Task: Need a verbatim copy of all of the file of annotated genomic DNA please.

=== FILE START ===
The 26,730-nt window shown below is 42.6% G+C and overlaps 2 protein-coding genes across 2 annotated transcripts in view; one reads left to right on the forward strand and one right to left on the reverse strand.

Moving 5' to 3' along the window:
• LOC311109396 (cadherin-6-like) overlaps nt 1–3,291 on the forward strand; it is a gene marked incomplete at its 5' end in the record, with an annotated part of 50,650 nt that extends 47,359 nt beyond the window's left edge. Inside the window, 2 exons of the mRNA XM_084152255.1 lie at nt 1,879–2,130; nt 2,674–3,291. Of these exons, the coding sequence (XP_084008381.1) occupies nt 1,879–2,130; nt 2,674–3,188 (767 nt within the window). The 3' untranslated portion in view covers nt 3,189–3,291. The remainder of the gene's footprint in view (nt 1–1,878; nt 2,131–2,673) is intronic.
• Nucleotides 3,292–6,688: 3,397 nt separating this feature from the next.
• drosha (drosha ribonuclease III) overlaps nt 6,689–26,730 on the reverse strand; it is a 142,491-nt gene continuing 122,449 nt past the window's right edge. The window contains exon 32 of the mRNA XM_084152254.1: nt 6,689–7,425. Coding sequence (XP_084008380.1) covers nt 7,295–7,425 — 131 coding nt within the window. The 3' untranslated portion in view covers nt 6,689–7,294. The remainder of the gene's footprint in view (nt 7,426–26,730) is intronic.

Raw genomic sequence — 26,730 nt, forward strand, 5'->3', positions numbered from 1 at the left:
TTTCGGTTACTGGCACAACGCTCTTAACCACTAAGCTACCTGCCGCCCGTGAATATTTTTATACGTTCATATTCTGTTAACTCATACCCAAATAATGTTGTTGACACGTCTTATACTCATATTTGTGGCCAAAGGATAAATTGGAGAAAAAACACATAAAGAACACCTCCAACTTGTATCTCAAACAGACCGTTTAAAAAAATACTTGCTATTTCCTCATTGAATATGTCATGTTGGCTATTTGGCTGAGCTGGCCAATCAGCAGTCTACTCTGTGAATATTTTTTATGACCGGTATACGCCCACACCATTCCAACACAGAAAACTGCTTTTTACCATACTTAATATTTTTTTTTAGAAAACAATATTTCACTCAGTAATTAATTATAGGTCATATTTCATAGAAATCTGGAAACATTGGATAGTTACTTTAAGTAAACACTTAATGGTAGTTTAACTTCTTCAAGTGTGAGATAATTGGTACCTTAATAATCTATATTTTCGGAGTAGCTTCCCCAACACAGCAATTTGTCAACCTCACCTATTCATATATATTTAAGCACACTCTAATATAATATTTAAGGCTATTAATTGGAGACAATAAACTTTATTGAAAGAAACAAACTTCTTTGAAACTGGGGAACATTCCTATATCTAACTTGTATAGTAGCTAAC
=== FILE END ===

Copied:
The 26,730-nt window shown below is 42.6% G+C and overlaps 2 protein-coding genes across 2 annotated transcripts in view; one reads left to right on the forward strand and one right to left on the reverse strand.

Moving 5' to 3' along the window:
• LOC311109396 (cadherin-6-like) overlaps nt 1–3,291 on the forward strand; it is a gene marked incomplete at its 5' end in the record, with an annotated part of 50,650 nt that extends 47,359 nt beyond the window's left edge. Inside the window, 2 exons of the mRNA XM_084152255.1 lie at nt 1,879–2,130; nt 2,674–3,291. Of these exons, the coding sequence (XP_084008381.1) occupies nt 1,879–2,130; nt 2,674–3,188 (767 nt within the window). The 3' untranslated portion in view covers nt 3,189–3,291. The remainder of the gene's footprint in view (nt 1–1,878; nt 2,131–2,673) is intronic.
• Nucleotides 3,292–6,688: 3,397 nt separating this feature from the next.
• drosha (drosha ribonuclease III) overlaps nt 6,689–26,730 on the reverse strand; it is a 142,491-nt gene continuing 122,449 nt past the window's right edge. The window contains exon 32 of the mRNA XM_084152254.1: nt 6,689–7,425. Coding sequence (XP_084008380.1) covers nt 7,295–7,425 — 131 coding nt within the window. The 3' untranslated portion in view covers nt 6,689–7,294. The remainder of the gene's footprint in view (nt 7,426–26,730) is intronic.

Raw genomic sequence — 26,730 nt, forward strand, 5'->3', positions numbered from 1 at the left:
TTTCGGTTACTGGCACAACGCTCTTAACCACTAAGCTACCTGCCGCCCGTGAATATTTTTATACGTTCATATTCTGTTAACTCATACCCAAATAATGTTGTTGACACGTCTTATACTCATATTTGTGGCCAAAGGATAAATTGGAGAAAAAACACATAAAGAACACCTCCAACTTGTATCTCAAACAGACCGTTTAAAAAAATACTTGCTATTTCCTCATTGAATATGTCATGTTGGCTATTTGGCTGAGCTGGCCAATCAGCAGTCTACTCTGTGAATATTTTTTATGACCGGTATACGCCCACACCATTCCAACACAGAAAACTGCTTTTTACCATACTTAATATTTTTTTTTAGAAAACAATATTTCACTCAGTAATTAATTATAGGTCATATTTCATAGAAATCTGGAAACATTGGATAGTTACTTTAAGTAAACACTTAATGGTAGTTTAACTTCTTCAAGTGTGAGATAATTGGTACCTTAATAATCTATATTTTCGGAGTAGCTTCCCCAACACAGCAATTTGTCAACCTCACCTATTCATATATATTTAAGCACACTCTAATATAATATTTAAGGCTATTAATTGGAGACAATAAACTTTATTGAAAGAAACAAACTTCTTTGAAACTGGGGAACATTCCTATATCTAACTTGTATAGTAGCTAAC